What’s Up Wednesday


“What’s Up Wednesday” is a fun weekly meme started by my friends Jaime Morrow and Erin Funk. From Jaime: It’s similar in some respects to the Currently… post, but it’s been whittled down to only four headings to make it quicker and more manageable on a weekly basis. You’re invited to join us if you’re looking for something to blog about, a way to let your blog friends know what’s been going on with you. If you’re participating, make sure to link your What’s Up Wednesday posts to the list on Jaime’s blog each week. That way, others can visit your post and check out what you’ve been up to.And now, here’s what’s up with me this week…And now, here’s what’s up with me this week…

What I’m Reading: I finished The Truth About Alice by Jennifer Mathieu (out in June) and totally dug it, and I read Amy & Roger’s Epic Detour by Morgan Matson and fell head-over-heels in love. I talked about both books in more detail in my March Reading Wrap-Up. Over the weekend, I read The Infinite Moment of UsSince reading Shine, I’ve become a fan of Lauren Myracle’s style and prose, and Wren and Charlie’s story really impressed me. This is one steamy book, friends, and I kind of loved it. (Though, the ending — I definitely could’ve used one more scene for the sake of closure!) Now, I’m reading The Symptoms of My Insanity by Mindy Raf and it is aWeSoMe! Seriously funny, and with a voice that’s just fantastically unique. How is this book not getting more hype?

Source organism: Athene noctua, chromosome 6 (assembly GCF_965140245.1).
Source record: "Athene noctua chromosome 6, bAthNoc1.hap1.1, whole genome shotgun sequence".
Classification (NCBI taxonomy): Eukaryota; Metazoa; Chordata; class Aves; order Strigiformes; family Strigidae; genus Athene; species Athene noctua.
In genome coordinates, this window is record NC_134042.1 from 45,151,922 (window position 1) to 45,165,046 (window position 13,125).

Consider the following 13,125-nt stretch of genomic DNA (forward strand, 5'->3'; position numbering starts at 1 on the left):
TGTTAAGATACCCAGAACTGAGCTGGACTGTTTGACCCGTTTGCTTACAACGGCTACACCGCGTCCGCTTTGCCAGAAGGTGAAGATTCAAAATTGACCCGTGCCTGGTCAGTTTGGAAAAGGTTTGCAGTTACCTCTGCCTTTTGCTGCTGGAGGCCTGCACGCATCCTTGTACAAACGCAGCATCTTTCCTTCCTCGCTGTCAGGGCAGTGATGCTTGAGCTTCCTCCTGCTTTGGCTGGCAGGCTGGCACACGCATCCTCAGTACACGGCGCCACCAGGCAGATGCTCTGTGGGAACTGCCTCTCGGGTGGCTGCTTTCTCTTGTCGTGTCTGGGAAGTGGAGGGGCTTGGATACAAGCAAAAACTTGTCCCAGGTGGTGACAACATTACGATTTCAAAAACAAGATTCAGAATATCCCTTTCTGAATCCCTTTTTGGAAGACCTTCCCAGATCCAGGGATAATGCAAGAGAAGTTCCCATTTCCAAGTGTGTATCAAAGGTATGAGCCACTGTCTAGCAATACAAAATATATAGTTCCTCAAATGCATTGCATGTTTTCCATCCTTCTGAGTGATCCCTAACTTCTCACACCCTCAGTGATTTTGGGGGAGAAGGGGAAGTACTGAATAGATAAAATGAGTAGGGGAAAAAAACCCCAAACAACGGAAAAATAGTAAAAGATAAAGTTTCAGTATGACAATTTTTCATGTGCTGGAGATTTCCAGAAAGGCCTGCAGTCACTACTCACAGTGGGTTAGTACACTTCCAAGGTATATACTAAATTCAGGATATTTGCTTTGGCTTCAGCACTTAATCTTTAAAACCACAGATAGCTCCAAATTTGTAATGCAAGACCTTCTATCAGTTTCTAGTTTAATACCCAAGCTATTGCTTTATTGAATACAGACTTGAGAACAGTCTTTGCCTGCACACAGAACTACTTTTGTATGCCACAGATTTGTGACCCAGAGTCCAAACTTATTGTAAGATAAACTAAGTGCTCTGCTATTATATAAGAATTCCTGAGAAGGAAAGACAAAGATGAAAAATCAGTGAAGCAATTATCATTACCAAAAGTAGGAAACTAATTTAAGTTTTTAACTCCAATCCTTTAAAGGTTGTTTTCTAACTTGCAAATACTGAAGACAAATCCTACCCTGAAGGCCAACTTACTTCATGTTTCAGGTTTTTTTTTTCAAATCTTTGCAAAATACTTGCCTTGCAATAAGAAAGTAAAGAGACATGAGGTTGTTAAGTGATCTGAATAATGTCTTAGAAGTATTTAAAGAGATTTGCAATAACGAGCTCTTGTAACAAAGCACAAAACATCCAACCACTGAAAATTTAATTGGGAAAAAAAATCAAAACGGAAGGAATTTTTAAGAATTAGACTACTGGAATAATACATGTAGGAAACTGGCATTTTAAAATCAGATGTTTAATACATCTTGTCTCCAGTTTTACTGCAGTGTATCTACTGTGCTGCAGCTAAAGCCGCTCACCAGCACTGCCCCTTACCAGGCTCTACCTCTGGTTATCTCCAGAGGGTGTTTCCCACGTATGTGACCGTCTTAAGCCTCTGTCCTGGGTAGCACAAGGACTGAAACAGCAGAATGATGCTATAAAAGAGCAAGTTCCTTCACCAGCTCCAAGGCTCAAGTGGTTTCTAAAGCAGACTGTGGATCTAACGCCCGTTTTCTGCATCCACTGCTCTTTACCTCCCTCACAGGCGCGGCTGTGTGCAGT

What I’m Writing: Nothing, technically. But I am doing a lot of mental brainstorming for my Shiny New Idea, and I’m pinning all kinds of images and research sites to a (currently) secret Pinterest board. I’ve also been doing lots of beta reading, which has been a pleasure. I learn so much from immersing myself in the fantastic work of my talented friends.

What Else I’ve Been Up To: I’ve been weirdly sick over the last week. I’ll spare you the details, but it hasn’t been much fun. My girl and I have been laying low, watching a lot of The Voice and reading a lot of books. We did venture out of the house to see Noah, which sucked, frankly. There are fallen angels made of of stone, a creepy warlord who’s a descendant of Cain, plus a totally bizarre storyline involving Emma Watson (the movie’s only bright spot) and neonaticide. It’s not the kid-friendly Bible story I recall, so… Don’t take your six-year-old.